“CSGA created the course content and they turned to CAAR for the delivery method,” says Burtnack. “We are proud to grow in this new area beyond what we’ve done in the past, and forge this new partnership for the same greater good we are always striving to serve.”

To help address the growing shortage of labour in the agri-retail sector, CAAR also worked with the Canadian Agricultural Human Resources Council in 2016 to pilot a job board tool that would help match job seekers to agri-retail careers. The tool complements the Operation Ag Careers outreach program, and the association worked closely with program sponsors Richardson International, Federated Cooperatives Ltd., and Parrish & Heimbecker, as well as an agri-retail advisory group to develop the program.

MacMor Industries Ltd. renewed and expanded their participation in the CAAR Perk$ program, offering discounted pricing on all MacMor stock to CAAR members.

“In the past, our partnership was quite specific to the safe handling of ammonia,” says Burtnack. “But through our meetings this year, we dove deeper into learning about the full range of services that MacMor offers. We encourage our members to choose MacMor. They have services to ensure everything in your yard is working properly, working to the best of its capacity and keeping you safe.”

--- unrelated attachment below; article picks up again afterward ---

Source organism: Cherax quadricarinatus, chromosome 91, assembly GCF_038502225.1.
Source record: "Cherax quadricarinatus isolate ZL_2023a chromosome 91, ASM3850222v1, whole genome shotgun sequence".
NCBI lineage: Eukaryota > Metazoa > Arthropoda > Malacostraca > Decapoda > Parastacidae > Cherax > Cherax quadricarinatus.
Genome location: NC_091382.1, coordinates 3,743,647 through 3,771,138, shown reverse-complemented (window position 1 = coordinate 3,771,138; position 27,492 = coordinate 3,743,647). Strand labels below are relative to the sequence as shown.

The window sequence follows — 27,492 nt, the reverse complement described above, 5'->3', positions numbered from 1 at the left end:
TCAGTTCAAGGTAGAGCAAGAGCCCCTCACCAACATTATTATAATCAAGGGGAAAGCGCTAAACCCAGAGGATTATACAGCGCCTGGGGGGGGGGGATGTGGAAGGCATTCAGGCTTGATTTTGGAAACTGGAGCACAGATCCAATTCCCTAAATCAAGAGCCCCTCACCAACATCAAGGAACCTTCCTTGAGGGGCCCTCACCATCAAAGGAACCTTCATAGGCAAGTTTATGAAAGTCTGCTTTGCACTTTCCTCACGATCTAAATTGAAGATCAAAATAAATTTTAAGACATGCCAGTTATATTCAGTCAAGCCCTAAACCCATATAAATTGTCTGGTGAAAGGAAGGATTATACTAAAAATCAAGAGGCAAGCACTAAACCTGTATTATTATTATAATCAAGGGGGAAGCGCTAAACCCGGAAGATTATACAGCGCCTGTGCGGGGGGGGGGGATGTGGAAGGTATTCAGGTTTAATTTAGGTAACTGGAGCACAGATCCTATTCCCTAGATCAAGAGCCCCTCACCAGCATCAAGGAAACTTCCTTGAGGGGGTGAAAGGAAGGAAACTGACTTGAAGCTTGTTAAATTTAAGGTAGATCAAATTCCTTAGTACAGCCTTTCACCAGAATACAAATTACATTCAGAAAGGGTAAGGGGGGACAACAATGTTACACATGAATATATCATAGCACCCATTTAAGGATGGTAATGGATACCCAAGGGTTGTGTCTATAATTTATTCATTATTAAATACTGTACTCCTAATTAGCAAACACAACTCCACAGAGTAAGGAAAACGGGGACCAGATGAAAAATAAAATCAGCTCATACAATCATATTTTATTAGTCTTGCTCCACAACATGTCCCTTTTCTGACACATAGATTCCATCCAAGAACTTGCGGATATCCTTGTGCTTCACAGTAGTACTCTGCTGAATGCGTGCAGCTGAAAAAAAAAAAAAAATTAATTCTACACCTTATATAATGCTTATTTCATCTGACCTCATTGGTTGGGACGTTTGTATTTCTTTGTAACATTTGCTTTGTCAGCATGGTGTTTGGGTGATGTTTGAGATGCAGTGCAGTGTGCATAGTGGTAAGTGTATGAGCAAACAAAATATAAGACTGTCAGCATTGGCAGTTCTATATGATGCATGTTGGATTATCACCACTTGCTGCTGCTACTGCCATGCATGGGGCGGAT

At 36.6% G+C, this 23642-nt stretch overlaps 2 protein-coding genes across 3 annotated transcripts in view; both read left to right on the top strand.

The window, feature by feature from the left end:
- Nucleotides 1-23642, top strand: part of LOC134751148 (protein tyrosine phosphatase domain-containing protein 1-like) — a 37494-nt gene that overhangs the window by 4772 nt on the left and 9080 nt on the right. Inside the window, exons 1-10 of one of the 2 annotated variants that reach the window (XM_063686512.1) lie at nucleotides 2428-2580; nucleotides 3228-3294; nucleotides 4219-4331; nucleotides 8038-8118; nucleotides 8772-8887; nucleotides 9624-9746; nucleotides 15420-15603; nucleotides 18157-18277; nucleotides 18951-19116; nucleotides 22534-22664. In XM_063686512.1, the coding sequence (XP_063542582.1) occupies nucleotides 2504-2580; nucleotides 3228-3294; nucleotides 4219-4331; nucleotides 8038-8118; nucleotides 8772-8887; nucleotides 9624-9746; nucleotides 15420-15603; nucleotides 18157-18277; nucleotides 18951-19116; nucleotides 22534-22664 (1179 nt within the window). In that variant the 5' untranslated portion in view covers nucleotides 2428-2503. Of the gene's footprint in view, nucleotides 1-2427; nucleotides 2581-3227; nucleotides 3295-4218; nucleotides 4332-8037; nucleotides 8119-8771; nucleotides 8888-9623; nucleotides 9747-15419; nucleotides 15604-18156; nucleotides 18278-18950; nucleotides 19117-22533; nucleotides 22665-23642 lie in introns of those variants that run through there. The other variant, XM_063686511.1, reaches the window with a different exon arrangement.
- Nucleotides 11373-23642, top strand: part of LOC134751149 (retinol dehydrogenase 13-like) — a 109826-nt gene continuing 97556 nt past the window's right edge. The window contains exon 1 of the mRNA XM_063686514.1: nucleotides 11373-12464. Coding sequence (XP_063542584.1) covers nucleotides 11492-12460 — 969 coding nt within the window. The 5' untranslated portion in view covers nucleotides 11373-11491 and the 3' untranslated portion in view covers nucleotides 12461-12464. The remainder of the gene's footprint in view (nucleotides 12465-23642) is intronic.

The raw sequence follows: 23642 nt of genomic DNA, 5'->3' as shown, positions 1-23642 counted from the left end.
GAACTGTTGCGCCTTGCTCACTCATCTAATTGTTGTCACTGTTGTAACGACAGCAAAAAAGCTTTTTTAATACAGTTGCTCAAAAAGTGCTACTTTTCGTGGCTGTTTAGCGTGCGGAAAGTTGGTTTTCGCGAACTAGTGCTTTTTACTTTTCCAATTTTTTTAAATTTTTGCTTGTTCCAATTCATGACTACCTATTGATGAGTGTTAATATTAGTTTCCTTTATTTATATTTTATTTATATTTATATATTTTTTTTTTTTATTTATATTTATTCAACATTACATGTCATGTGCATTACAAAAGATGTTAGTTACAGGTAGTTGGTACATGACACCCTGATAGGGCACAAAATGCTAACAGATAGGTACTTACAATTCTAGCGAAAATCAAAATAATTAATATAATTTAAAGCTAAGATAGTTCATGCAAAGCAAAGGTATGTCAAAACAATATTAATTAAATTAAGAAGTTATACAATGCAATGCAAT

MacMor is a distributor of industrial, safety and rigging products, with locations in Alberta, Saskatchewan and Manitoba.

Operation Ag Careers

Last summer marked the first hire in the ag industry as a result of Operation Ag Careers. Neal Renwick joined Parrish & Heimbecker in June as a facility assistant at their Hanover Junction location. With the help of Operation Ag Careers, Neal will now be applying military skills and experience in a new and rewarding industry.

“Canadian Armed Forces (CAF) members bring invaluable skills that are easily adaptable to our business,” says Martin Kiefer, chair of the CAAR Board of Directors. “Finding good people to work in agriculture is a full-time concern for most of our members.”

CAAR also expanded the outreach activities of Operation Ag Careers and is now a regular presenter at the Second Career Assistance Network, which offers events to over 120 transitioning military members in Winnipeg. In the fall, CAAR exhibited at the Military Families Resource Centre career fair in Winnipeg for the first time.